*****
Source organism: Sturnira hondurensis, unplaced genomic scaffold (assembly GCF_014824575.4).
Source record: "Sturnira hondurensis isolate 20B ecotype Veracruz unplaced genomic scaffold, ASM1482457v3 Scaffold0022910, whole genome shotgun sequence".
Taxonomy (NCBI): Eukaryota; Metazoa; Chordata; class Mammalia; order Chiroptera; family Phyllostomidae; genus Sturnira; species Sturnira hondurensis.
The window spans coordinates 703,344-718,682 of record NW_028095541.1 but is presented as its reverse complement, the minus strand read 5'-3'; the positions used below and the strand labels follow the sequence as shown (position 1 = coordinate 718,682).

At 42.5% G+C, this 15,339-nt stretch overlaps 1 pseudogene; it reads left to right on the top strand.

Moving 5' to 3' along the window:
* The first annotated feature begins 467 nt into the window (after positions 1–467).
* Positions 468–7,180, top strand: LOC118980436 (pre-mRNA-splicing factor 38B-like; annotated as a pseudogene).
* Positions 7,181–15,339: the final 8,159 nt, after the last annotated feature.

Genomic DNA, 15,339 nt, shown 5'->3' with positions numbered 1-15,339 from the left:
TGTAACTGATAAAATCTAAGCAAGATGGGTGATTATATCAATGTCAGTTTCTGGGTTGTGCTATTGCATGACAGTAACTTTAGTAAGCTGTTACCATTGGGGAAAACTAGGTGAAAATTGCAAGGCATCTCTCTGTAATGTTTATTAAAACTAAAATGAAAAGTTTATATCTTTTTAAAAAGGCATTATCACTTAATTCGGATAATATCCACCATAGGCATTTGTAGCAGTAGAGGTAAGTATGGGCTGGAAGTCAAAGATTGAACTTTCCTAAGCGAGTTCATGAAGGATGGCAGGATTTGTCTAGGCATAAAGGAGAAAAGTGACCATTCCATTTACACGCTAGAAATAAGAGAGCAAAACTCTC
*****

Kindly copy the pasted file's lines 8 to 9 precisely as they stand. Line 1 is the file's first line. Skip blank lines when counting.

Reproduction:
* Positions 468–7,180, top strand: LOC118980436 (pre-mRNA-splicing factor 38B-like; annotated as a pseudogene).
* Positions 7,181–15,339: the final 8,159 nt, after the last annotated feature.